The Foreign Correspondents’ Club of Hong Kong has said that it is deeply concerned about the government’s decision not to renew a work visa for the Financial Times’ Asia News Editor Victor Mallet. 

Mallet, who has over three decades of experience, is also the club’s vice-president. He chaired a talk by pro-independence activist Andy Chan at the FCC in August, which the office of China’s Ministry of Foreign Affairs in Hong Kong tried to block. The Financial Times said they were not given a reason for the rejection.

Foreign Correspondents' Club Hong Kong
Foreign Correspondents’ Club, Hong Kong. File photo:

Hours after the visa denial was revealed by HKFP on Friday, the club has called upon the authorities to rescind their decision saying it lacked any reasonable explanation: “The FCC is expecting a full explanation from the Hong Kong authorities for this extraordinary move, which is extremely rare, if not unprecedented,” it said in a statement.

The FCC was heavily criticised by the local government as well as the Ministry of Foreign Affairs for hosting the talk by the now-banned Hong Kong National Party chief. Former chief executive Leung Chun-ying compared the event to giving terrorists a platform.

andy chan ho tin fcc
Andy Chan and Victor Mallet. Photo: Pool/SCMP.

Neither the Hong Kong government nor Immigration have clarified why Mallet was denied the visa, but lawmaker Starry Lee – of the pro-Beijing DAB party – said it was “normal procedure.”


Lawmaker Claudia Mo called the decision “vindictive” and harmful to Hong Kong’s reputation, as 24 democratic lawmakers signed a statement in protest.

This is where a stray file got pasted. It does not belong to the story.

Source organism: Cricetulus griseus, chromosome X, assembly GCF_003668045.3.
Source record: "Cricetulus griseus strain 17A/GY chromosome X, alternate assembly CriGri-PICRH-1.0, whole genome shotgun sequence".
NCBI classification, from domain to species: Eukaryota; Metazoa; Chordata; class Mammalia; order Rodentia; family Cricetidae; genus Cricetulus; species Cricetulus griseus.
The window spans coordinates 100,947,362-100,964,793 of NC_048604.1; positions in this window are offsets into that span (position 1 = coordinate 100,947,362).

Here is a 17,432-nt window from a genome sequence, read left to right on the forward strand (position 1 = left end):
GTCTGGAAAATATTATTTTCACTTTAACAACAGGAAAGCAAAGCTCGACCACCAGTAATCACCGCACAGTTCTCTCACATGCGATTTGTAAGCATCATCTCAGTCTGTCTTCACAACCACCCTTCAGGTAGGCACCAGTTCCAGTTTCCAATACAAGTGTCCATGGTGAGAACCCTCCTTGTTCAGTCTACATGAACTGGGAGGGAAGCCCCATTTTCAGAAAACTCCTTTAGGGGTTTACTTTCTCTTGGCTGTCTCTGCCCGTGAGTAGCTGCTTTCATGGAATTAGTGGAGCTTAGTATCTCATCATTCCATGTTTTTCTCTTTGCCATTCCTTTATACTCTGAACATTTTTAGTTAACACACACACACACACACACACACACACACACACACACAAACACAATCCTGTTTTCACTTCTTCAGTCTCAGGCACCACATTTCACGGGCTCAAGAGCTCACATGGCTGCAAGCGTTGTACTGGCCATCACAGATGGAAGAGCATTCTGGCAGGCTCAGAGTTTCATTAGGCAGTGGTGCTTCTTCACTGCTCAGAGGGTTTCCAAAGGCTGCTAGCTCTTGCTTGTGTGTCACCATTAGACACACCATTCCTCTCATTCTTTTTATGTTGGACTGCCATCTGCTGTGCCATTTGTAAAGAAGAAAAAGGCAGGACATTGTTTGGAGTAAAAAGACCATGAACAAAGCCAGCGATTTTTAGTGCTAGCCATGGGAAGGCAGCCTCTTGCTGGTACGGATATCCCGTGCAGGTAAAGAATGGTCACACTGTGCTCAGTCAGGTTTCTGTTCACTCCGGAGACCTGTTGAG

The UK Foreign Office it was “concerned” by the rejection of Mallet’s visa renewal.

“We have asked the Hong Kong Government for an urgent explanation. Hong Kong’s high degree of autonomy and its press freedoms are central to its way of life, and must be fully respected,” a spokesperson said.

Reporters Without Borders urged the authorities to reverse their decision: “This is clearly a form of retaliation for his involvement in the public talk organized in August by FCCHK, which angered Beijing by featuring a pro-Hong Kong independence activist,” said Cédric Alviani, director of its East Asia Office.

The Civil Human Rights Front has said it will stage a demonstration at 11am on Saturday at Immigration Tower in Wan Chai.

Tom founded Hong Kong Free Press in 2015 and is the editor-in-chief. In addition to editing, he is responsible for managing the newsroom and company - including fundraising, recruitment and overseeing HKFP's web presence and ethical guidelines.

He has a BA in Communications and New Media from Leeds University and an MA in Journalism from the University of Hong Kong. He previously led an NGO advocating for domestic worker rights, and has contributed to the BBC, Deutsche Welle, Al-Jazeera and others.